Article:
If any view that I may present, in your judgment, be inconsistent with the best interests of Georgia, I ask you, as patriots, not to regard it. After hearing me and others whom you have advised with, act in the premises according to your own conviction of duty as patriots. I speak now particularly to the members of the Legislature present. There are, as I have said, great dangers ahead. Great dangers may come from the election I have spoken of. If the policy of Mr. Lincoln and his Republican associates shall be carried out, or attempted to be carried out, no man in Georgia will be more willing or ready than myself to defend our rights, interest, and honor at every hazard, and to the last extremity. (Applause.)

What is this policy? It is in the first place to exclude us by an act of Congress from the Territories with our slave property. He is for using the power of the General Government against the extension of our institutions. Our position on this point is and ought to be, at all hazards, for perfect equality between all the States, and the citizens of all the States, in the Territories, under the Constitution of the United States. If Congress should exercise its power against this, then I am for standing where Georgia planted herself in 1850. These were plain propositions which were then laid down in her celebrated platform as sufficient for the disruption of the Union if the occasion should ever come; on these Georgia has declared that she will go out of the Union; and for these she would be justified by the nations of the earth in so doing.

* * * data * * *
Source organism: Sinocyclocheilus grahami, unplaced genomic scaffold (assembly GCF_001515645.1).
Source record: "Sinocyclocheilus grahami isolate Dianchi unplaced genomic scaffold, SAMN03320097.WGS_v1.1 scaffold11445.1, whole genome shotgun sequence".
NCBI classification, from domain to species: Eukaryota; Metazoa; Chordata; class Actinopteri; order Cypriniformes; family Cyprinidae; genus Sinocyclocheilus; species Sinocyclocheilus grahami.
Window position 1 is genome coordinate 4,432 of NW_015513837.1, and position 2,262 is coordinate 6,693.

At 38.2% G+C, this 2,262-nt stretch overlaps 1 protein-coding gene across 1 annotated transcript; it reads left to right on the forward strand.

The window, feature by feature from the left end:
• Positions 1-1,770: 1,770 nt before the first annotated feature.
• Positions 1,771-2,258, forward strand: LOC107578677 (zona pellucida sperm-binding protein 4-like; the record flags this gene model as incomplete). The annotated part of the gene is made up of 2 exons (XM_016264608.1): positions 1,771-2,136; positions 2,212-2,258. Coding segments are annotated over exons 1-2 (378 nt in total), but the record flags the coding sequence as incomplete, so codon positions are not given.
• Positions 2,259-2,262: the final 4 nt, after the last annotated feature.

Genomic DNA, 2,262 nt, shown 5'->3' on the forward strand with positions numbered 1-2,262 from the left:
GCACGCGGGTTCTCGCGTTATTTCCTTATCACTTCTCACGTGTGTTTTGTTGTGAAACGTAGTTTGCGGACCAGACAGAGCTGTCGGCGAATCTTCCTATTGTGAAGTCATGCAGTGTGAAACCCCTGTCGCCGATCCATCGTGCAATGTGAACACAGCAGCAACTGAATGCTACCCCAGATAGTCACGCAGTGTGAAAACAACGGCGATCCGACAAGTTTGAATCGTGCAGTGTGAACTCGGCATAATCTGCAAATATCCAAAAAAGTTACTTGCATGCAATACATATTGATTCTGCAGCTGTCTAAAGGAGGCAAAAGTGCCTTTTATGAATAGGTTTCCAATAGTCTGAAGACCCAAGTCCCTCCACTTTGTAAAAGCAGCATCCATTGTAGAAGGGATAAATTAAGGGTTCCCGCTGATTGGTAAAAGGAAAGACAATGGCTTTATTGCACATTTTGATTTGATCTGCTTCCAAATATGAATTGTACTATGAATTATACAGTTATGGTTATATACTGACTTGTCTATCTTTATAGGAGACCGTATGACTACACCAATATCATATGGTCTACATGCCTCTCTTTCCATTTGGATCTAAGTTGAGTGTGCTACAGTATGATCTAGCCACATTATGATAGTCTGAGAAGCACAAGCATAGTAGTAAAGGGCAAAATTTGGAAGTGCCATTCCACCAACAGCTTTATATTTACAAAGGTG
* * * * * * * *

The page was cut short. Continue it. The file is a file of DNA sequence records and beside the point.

I say the same; I said it then; I say it now, if Mr. Lincoln's policy should be carried out. I have told you that I do not think his bare election sufficient cause: but if his policy should be carried out in violation of any of the principles set forth in the Georgia Platform, that would be such an act of aggression which ought to be met as therein provided for. If his policy shall be carried out in repealing or modifying the Fugitive Slave law so as to weaken its efficacy, Georgia has declared that she will in the last resort disrupt the ties of the Union, and I say so too. I stand upon the Georgia Platform, and upon every plank, and say if those, aggressions therein provided for take place, I say to you and to the people of Georgia, keep your powder dry, and let your assailants then have lead, if need be. (Applause.) I would wait for an act of aggression. This is my position.

Now, upon another point, and that the most difficult and deserving your most serious consideration, I will speak. That is the course which this State should pursue towards these Northern States, which by their legislative acts have attempted to nullify the Fugitive Slave law. I know that in some of these States their acts pretend to be based upon the principles set forth in the case of Prigg against Pennsylvania; that decision did proclaim the doctrine that the State officers are not bound to carry out the provisions of a law of Congress — that the Federal Government cannot impose duties upon State officials; that they must execute